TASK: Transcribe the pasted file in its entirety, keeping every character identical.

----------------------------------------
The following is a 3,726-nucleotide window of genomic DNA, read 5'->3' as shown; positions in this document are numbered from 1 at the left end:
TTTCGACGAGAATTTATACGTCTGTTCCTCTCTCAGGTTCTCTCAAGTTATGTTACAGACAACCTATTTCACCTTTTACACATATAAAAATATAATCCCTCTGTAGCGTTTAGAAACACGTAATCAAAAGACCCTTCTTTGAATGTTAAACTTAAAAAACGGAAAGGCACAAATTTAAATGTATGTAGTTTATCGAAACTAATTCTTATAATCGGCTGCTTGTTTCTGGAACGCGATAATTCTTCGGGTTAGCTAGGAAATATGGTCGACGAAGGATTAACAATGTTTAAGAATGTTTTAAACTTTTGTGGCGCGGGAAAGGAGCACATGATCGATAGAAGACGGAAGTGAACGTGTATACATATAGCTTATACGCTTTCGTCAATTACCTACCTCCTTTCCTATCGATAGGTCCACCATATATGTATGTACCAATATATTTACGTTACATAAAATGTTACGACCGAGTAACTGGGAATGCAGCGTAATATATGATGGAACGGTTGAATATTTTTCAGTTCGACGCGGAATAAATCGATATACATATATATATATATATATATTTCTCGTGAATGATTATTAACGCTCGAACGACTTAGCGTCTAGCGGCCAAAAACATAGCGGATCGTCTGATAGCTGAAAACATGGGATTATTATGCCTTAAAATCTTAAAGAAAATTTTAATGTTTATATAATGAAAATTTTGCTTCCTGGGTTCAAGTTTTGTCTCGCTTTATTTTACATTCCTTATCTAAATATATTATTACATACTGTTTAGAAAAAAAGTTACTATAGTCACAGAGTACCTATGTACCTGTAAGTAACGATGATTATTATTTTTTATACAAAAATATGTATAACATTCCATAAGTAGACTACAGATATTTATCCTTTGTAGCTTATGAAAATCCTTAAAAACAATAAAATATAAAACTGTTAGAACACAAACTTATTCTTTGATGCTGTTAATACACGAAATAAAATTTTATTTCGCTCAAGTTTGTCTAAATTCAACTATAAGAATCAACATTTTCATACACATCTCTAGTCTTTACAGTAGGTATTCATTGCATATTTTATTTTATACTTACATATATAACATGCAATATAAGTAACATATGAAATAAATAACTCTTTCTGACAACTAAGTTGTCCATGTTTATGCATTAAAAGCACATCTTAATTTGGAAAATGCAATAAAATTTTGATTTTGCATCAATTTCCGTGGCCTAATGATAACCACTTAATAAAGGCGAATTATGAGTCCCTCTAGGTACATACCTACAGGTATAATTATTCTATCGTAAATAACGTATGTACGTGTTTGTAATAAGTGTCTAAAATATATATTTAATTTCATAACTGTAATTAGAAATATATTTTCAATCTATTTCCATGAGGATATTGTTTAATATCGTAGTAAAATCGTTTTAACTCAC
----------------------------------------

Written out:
The following is a 3,726-nucleotide window of genomic DNA, read 5'->3' as shown; positions in this document are numbered from 1 at the left end:
TTTCGACGAGAATTTATACGTCTGTTCCTCTCTCAGGTTCTCTCAAGTTATGTTACAGACAACCTATTTCACCTTTTACACATATAAAAATATAATCCCTCTGTAGCGTTTAGAAACACGTAATCAAAAGACCCTTCTTTGAATGTTAAACTTAAAAAACGGAAAGGCACAAATTTAAATGTATGTAGTTTATCGAAACTAATTCTTATAATCGGCTGCTTGTTTCTGGAACGCGATAATTCTTCGGGTTAGCTAGGAAATATGGTCGACGAAGGATTAACAATGTTTAAGAATGTTTTAAACTTTTGTGGCGCGGGAAAGGAGCACATGATCGATAGAAGACGGAAGTGAACGTGTATACATATAGCTTATACGCTTTCGTCAATTACCTACCTCCTTTCCTATCGATAGGTCCACCATATATGTATGTACCAATATATTTACGTTACATAAAATGTTACGACCGAGTAACTGGGAATGCAGCGTAATATATGATGGAACGGTTGAATATTTTTCAGTTCGACGCGGAATAAATCGATATACATATATATATATATATATATTTCTCGTGAATGATTATTAACGCTCGAACGACTTAGCGTCTAGCGGCCAAAAACATAGCGGATCGTCTGATAGCTGAAAACATGGGATTATTATGCCTTAAAATCTTAAAGAAAATTTTAATGTTTATATAATGAAAATTTTGCTTCCTGGGTTCAAGTTTTGTCTCGCTTTATTTTACATTCCTTATCTAAATATATTATTACATACTGTTTAGAAAAAAAGTTACTATAGTCACAGAGTACCTATGTACCTGTAAGTAACGATGATTATTATTTTTTATACAAAAATATGTATAACATTCCATAAGTAGACTACAGATATTTATCCTTTGTAGCTTATGAAAATCCTTAAAAACAATAAAATATAAAACTGTTAGAACACAAACTTATTCTTTGATGCTGTTAATACACGAAATAAAATTTTATTTCGCTCAAGTTTGTCTAAATTCAACTATAAGAATCAACATTTTCATACACATCTCTAGTCTTTACAGTAGGTATTCATTGCATATTTTATTTTATACTTACATATATAACATGCAATATAAGTAACATATGAAATAAATAACTCTTTCTGACAACTAAGTTGTCCATGTTTATGCATTAAAAGCACATCTTAATTTGGAAAATGCAATAAAATTTTGATTTTGCATCAATTTCCGTGGCCTAATGATAACCACTTAATAAAGGCGAATTATGAGTCCCTCTAGGTACATACCTACAGGTATAATTATTCTATCGTAAATAACGTATGTACGTGTTTGTAATAAGTGTCTAAAATATATATTTAATTTCATAACTGTAATTAGAAATATATTTTCAATCTATTTCCATGAGGATATTGTTTAATATCGTAGTAAAATCGTTTTAACTCAC